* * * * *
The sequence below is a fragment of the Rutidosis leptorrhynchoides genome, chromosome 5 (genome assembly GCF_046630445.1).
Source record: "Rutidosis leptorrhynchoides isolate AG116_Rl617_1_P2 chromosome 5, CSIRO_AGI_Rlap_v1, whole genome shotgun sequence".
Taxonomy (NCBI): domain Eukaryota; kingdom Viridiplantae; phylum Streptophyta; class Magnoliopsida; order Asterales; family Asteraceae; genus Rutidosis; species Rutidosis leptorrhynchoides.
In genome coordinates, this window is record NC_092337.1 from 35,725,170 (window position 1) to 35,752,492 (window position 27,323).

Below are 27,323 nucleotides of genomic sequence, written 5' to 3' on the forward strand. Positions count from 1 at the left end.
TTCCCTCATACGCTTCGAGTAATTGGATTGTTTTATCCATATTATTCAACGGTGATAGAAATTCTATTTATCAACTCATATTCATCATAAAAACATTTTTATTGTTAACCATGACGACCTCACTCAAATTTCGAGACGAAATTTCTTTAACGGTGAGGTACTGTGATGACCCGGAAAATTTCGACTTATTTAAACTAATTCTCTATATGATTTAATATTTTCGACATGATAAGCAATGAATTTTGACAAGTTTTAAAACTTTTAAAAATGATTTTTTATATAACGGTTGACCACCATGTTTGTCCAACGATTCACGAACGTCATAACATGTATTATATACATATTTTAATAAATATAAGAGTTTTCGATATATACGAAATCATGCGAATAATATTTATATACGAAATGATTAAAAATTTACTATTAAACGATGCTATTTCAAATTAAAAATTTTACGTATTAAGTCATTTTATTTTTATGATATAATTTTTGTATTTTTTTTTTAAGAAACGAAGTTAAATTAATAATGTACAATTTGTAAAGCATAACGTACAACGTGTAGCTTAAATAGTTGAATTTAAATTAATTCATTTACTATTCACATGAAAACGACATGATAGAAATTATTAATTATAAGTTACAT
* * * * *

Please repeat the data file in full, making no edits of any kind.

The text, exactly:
The sequence below is a fragment of the Rutidosis leptorrhynchoides genome, chromosome 5 (genome assembly GCF_046630445.1).
Source record: "Rutidosis leptorrhynchoides isolate AG116_Rl617_1_P2 chromosome 5, CSIRO_AGI_Rlap_v1, whole genome shotgun sequence".
Taxonomy (NCBI): domain Eukaryota; kingdom Viridiplantae; phylum Streptophyta; class Magnoliopsida; order Asterales; family Asteraceae; genus Rutidosis; species Rutidosis leptorrhynchoides.
In genome coordinates, this window is record NC_092337.1 from 35,725,170 (window position 1) to 35,752,492 (window position 27,323).

Below are 27,323 nucleotides of genomic sequence, written 5' to 3' on the forward strand. Positions count from 1 at the left end.
TTCCCTCATACGCTTCGAGTAATTGGATTGTTTTATCCATATTATTCAACGGTGATAGAAATTCTATTTATCAACTCATATTCATCATAAAAACATTTTTATTGTTAACCATGACGACCTCACTCAAATTTCGAGACGAAATTTCTTTAACGGTGAGGTACTGTGATGACCCGGAAAATTTCGACTTATTTAAACTAATTCTCTATATGATTTAATATTTTCGACATGATAAGCAATGAATTTTGACAAGTTTTAAAACTTTTAAAAATGATTTTTTATATAACGGTTGACCACCATGTTTGTCCAACGATTCACGAACGTCATAACATGTATTATATACATATTTTAATAAATATAAGAGTTTTCGATATATACGAAATCATGCGAATAATATTTATATACGAAATGATTAAAAATTTACTATTAAACGATGCTATTTCAAATTAAAAATTTTACGTATTAAGTCATTTTATTTTTATGATATAATTTTTGTATTTTTTTTTTAAGAAACGAAGTTAAATTAATAATGTACAATTTGTAAAGCATAACGTACAACGTGTAGCTTAAATAGTTGAATTTAAATTAATTCATTTACTATTCACATGAAAACGACATGATAGAAATTATTAATTATAAGTTACAT